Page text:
Course Syllabus

SYLLABUS (updated June 16)

ZOOM (passcode: 8755178599)

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ENG S-238: Indigenous Literatures

Harvard Summer School 2022

Mondays & Wednesdays / 8:30-11:30 am Eastern

June 22-August 5, 2022


Rebecca H. Hogue, PhD
Office: Barker Center #43
Office Hours: Mondays 3-4 pm and by appointment


“Te wehenga o Rangi Raua ko Papa (The Separation of Rangi and Papa),” Cliff Whiting (Maori), 1976.


This course will introduce fiction and poetry in only a small sampling of the over 1000 native nations across North America and Oceania. Thematically we will consider a variety of contemporary issues that impact Indigenous story-telling today:  environmental and social justice; gender and sexuality; land rights and city life; war and extractive capitalism; the law and tribal recognition, and much more. In our readings, we will ask, how do the oral, visual, sonic, cosmological, environmental, or political contexts influence contemporary Indigenous authors and their writing? Course texts will include poetry by Joy Harjo (Muscogee), Haunani-Kay Trask (Kanaka Maoli), Linda Hogan (Chickasaw), Lucy Tapahanso (Diné), Craig Santos Perez (CHamoru), Deborah Miranda (Esselen and Chumash), and Natalie Diaz (Mojave), as well as fiction by Leslie Marmon Silko (Laguna Pueblo), Louise Erdrich (Turtle Mountain Band of Chippewa), Patricia Grace (Maori), Albert Wendt (Samoa), Epeli Hauʻofa (Tonga), Tommy Orange (Cheyenne and Arapaho), and Darcy Little Badger (Lipan Apache). With attention to specific histories and traditions, while also considering shared experiences, we will explore how literature plays a role in expressing contemporary Indigenous sovereignty and self-determination.


Assignments and Grading:

Participation: This is a seminar course, so contributing to discussions and debates is essential. Please be prepared to contribute to every class. If you find this challenging for any reason please contact me so that we can talk through strategies to employ. As part of your participation grade, you will write one Discussion Post (150-300 words of questions, comments, reactions, or analysis) per week by 8 am on the day of class. These are low-stakes assignments graded on completion.

Response Papers: These will be short analysis papers (approximately 2 double spaced pages)—informal opportunities to practice specific reading and analysis skills. These will be given feedback and graded on completion.

Paper One: One shorter paper (4-5 pages) will be due during the course of the term (see schedule). More information will be distributed closer to the date. This paper will be given letter grades.

Final Project Proposal: A one-page project proposal will be included as part of the drafting process for the Final Project.

Final Project Presentation: A final research presentation will be due at the end of the term, where students will put secondary sources into conversation with literary primary sources.  Students will choose to research and analyze any question related to Indigenous Literatures (e.g. an author history or influences; formal aspects of a novel or poem; literary traditions, movements, awards, or controversies). The final presentation will consist of three total parts: two in the presentation, and one written. In the presentation: 1. The Key Question and Key Concepts of your topic 2. An Abundant Tangent (something related but a fun detail you learned in your research). For the written portion, a 4-5 page critical reflection that discusses and analyzes what you learned in your topic in relationship to the broader themes from the course.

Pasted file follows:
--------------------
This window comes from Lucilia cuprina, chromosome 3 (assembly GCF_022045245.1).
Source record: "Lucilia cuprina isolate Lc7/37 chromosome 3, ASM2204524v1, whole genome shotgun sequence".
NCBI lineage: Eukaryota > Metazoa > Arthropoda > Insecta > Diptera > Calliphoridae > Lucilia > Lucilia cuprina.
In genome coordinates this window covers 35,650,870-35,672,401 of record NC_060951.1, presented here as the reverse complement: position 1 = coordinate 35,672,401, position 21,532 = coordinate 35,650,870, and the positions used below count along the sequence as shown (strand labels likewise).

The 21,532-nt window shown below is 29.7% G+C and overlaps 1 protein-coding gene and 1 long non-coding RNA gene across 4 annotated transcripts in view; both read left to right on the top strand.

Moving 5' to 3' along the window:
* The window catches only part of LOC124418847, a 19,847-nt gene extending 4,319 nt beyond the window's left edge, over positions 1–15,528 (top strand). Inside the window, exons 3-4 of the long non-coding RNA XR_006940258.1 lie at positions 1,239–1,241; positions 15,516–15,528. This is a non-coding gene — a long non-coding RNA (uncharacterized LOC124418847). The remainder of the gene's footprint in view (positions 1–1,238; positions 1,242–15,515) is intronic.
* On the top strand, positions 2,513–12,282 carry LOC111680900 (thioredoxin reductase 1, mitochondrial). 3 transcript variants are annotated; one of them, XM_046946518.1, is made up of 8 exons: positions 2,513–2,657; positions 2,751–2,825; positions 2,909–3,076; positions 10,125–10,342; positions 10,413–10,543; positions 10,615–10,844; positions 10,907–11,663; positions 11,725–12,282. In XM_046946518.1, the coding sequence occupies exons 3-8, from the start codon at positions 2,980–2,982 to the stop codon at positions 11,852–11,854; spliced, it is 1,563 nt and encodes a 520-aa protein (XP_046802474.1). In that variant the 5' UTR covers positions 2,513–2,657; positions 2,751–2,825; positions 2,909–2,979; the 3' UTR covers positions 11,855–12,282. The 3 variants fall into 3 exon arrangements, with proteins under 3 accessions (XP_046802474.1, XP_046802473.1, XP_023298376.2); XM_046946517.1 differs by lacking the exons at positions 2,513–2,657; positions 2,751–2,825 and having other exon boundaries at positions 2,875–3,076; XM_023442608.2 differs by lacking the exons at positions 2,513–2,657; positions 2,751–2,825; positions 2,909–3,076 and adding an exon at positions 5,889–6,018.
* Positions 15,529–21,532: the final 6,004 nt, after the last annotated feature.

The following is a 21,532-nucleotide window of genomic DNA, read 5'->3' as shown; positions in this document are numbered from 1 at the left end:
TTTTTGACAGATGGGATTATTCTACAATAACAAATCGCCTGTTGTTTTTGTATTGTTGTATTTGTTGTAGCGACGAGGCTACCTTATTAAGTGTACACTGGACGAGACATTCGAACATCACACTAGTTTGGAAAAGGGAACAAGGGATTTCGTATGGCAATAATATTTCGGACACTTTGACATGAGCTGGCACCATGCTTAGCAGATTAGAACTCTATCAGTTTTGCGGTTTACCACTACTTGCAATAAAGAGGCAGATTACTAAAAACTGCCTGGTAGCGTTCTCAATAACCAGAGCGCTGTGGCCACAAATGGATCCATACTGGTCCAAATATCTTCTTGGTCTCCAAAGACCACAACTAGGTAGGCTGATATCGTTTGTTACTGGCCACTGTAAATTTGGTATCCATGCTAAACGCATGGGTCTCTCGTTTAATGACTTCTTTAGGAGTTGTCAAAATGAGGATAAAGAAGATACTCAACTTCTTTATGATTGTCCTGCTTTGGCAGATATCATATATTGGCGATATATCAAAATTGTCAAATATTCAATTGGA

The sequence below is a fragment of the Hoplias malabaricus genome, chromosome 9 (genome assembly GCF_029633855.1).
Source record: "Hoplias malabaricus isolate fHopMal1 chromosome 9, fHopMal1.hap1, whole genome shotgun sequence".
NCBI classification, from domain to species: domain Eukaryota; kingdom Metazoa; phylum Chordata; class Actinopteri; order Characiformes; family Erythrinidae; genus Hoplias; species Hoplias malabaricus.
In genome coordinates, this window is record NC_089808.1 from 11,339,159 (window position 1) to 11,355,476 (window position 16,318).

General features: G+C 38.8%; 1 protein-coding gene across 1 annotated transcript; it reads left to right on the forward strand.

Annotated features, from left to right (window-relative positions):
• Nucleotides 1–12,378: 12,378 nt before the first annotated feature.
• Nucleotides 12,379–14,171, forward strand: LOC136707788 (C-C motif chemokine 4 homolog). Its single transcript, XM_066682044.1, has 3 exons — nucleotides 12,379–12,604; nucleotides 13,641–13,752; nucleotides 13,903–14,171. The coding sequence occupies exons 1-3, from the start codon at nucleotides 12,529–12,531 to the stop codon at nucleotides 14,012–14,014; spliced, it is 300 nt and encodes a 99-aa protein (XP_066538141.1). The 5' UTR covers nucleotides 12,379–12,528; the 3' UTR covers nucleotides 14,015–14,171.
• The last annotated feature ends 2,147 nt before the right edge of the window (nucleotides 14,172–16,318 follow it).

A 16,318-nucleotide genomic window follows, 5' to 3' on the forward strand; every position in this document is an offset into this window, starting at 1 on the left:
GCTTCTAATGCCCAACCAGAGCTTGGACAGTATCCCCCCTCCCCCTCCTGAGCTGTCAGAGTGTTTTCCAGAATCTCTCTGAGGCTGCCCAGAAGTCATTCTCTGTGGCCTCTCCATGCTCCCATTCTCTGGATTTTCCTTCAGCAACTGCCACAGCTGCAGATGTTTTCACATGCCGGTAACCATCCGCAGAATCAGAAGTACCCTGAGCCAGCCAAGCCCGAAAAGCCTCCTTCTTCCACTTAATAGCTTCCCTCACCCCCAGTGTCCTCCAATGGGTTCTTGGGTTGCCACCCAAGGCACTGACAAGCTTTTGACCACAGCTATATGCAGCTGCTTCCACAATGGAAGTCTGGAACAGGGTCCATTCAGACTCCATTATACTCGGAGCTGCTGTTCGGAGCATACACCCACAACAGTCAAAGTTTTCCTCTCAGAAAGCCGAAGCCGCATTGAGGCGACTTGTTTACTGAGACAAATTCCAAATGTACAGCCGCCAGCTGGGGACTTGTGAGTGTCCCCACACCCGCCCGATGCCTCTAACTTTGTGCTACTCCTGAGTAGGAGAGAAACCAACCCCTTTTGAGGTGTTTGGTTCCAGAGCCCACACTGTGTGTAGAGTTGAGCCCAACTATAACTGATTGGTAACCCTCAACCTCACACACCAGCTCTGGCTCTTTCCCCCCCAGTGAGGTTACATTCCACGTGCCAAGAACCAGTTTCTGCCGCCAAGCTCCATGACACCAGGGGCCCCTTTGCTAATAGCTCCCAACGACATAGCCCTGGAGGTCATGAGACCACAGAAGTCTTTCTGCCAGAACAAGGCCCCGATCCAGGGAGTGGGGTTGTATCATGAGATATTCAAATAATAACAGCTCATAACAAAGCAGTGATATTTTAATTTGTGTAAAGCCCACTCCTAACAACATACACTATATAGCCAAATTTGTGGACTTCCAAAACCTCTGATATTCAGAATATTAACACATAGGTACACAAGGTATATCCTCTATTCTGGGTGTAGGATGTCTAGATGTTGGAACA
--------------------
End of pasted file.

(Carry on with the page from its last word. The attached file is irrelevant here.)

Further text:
Participation:   25%
Response papers: 10%
Paper One:       25%
Final proposal:   5%
Final Project:   35%

Required texts (purchased online). I recommend using

Ceremony, Leslie Marmon Silko (Laguna Pueblo) (1977)

Habitat Threshold, Craig Santos Perez (CHamoru) (2018)

The Night Watchman, Louise Erdrich (Turtle Mountain Band of Chippewa) (2020)

There, There, Tommy Orange (Cheyenne and Arapaho) (2018)

Bad Indians, Deborah Miranda (Esselen and Chumash) (2012)

Postcolonial Love Poem, Natalie Diaz (Mojave) (2020)

All texts with an asterisk (*) will be made available on the Canvas site on the Home page. All other texts should be purchased in either paperback/hardback, digital, or audiobook formats. Any edition is acceptable. If you encounter any problems accessing course material, please get in touch with me.

Course Schedule

Please note that the first week is a Wednesday / Friday schedule.


Week 1                                    Introduction: Indigenous Poetics and the Environment

Wednesday, June 22

Friday, June 24

Response Paper #1: Close Reading due Friday by 11:59 pm


Week 2                                    History, War, and Healing                         

Monday, June 27

Wednesday, June 29

  • Ceremony, Leslie Marmon Silko (Laguna Pueblo) (1977)

Response Paper #2: Close Reading due Friday by 11:59 pm


Week 3                                    Oceanic Storytelling, Environmental Justice

Monday, July 4

  • No School: Federal Holiday

Wednesday, July 6


Week 4                                    Termination and Tribal Sovereignty                

Monday, July 11

Wednesday, July 13

  • The Night Watchman, Louise Erdrich (Turtle Mountain Band of Chippewa) (2020)
  • July 13 Recording

PAPER #1 due Friday by 11:59 pm


Week 5                                    Urban Life and Social Justice                     

Monday, July 18

Wednesday, July 20

FINAL PROJECT PROPOSAL due Friday by 11:59 pm


Week 6                                    Indigenous Feminisms and Queer Ecologies

Monday, July 25

Wednesday, July 27

  • Postcolonial Love Poem, Natalie Diaz (Mojave) (2020)


Week 7                                    #MMIW, Reparative Justice, and Graphic Fiction

Monday, August 1

Wednesday, August 3

FINAL PROJECT due Friday by 11:59 pm